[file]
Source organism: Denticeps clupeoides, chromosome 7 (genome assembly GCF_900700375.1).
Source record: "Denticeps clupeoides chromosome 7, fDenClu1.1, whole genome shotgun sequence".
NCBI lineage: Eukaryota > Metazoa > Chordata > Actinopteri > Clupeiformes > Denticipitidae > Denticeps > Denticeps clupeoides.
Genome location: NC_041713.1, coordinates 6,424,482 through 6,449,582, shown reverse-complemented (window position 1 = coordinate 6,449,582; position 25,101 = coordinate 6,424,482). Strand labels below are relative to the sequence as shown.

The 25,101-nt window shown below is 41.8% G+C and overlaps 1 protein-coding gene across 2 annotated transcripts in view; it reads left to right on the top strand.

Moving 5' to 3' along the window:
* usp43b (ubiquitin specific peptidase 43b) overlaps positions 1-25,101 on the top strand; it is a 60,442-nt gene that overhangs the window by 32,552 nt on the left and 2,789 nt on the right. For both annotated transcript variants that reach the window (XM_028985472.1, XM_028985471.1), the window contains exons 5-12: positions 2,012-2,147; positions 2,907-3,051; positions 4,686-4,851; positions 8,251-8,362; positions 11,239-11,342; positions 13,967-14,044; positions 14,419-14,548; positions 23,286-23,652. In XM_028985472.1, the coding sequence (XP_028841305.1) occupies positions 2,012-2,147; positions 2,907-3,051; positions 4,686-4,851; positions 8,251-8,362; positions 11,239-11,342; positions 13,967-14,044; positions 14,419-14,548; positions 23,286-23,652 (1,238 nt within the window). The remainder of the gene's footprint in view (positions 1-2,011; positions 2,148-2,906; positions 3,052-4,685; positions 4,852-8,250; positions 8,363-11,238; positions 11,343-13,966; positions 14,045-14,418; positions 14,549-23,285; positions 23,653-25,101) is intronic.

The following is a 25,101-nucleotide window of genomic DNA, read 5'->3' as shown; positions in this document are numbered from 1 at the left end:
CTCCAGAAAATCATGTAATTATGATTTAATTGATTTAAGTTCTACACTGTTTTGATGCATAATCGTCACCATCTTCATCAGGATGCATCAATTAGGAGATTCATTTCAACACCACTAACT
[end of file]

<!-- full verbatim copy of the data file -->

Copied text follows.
Source organism: Denticeps clupeoides, chromosome 7 (genome assembly GCF_900700375.1).
Source record: "Denticeps clupeoides chromosome 7, fDenClu1.1, whole genome shotgun sequence".
NCBI lineage: Eukaryota > Metazoa > Chordata > Actinopteri > Clupeiformes > Denticipitidae > Denticeps > Denticeps clupeoides.
Genome location: NC_041713.1, coordinates 6,424,482 through 6,449,582, shown reverse-complemented (window position 1 = coordinate 6,449,582; position 25,101 = coordinate 6,424,482). Strand labels below are relative to the sequence as shown.

The 25,101-nt window shown below is 41.8% G+C and overlaps 1 protein-coding gene across 2 annotated transcripts in view; it reads left to right on the top strand.

Moving 5' to 3' along the window:
* usp43b (ubiquitin specific peptidase 43b) overlaps positions 1-25,101 on the top strand; it is a 60,442-nt gene that overhangs the window by 32,552 nt on the left and 2,789 nt on the right. For both annotated transcript variants that reach the window (XM_028985472.1, XM_028985471.1), the window contains exons 5-12: positions 2,012-2,147; positions 2,907-3,051; positions 4,686-4,851; positions 8,251-8,362; positions 11,239-11,342; positions 13,967-14,044; positions 14,419-14,548; positions 23,286-23,652. In XM_028985472.1, the coding sequence (XP_028841305.1) occupies positions 2,012-2,147; positions 2,907-3,051; positions 4,686-4,851; positions 8,251-8,362; positions 11,239-11,342; positions 13,967-14,044; positions 14,419-14,548; positions 23,286-23,652 (1,238 nt within the window). The remainder of the gene's footprint in view (positions 1-2,011; positions 2,148-2,906; positions 3,052-4,685; positions 4,852-8,250; positions 8,363-11,238; positions 11,343-13,966; positions 14,045-14,418; positions 14,549-23,285; positions 23,653-25,101) is intronic.

The following is a 25,101-nucleotide window of genomic DNA, read 5'->3' as shown; positions in this document are numbered from 1 at the left end:
CTCCAGAAAATCATGTAATTATGATTTAATTGATTTAAGTTCTACACTGTTTTGATGCATAATCGTCACCATCTTCATCAGGATGCATCAATTAGGAGATTCATTTCAACACCACTAACT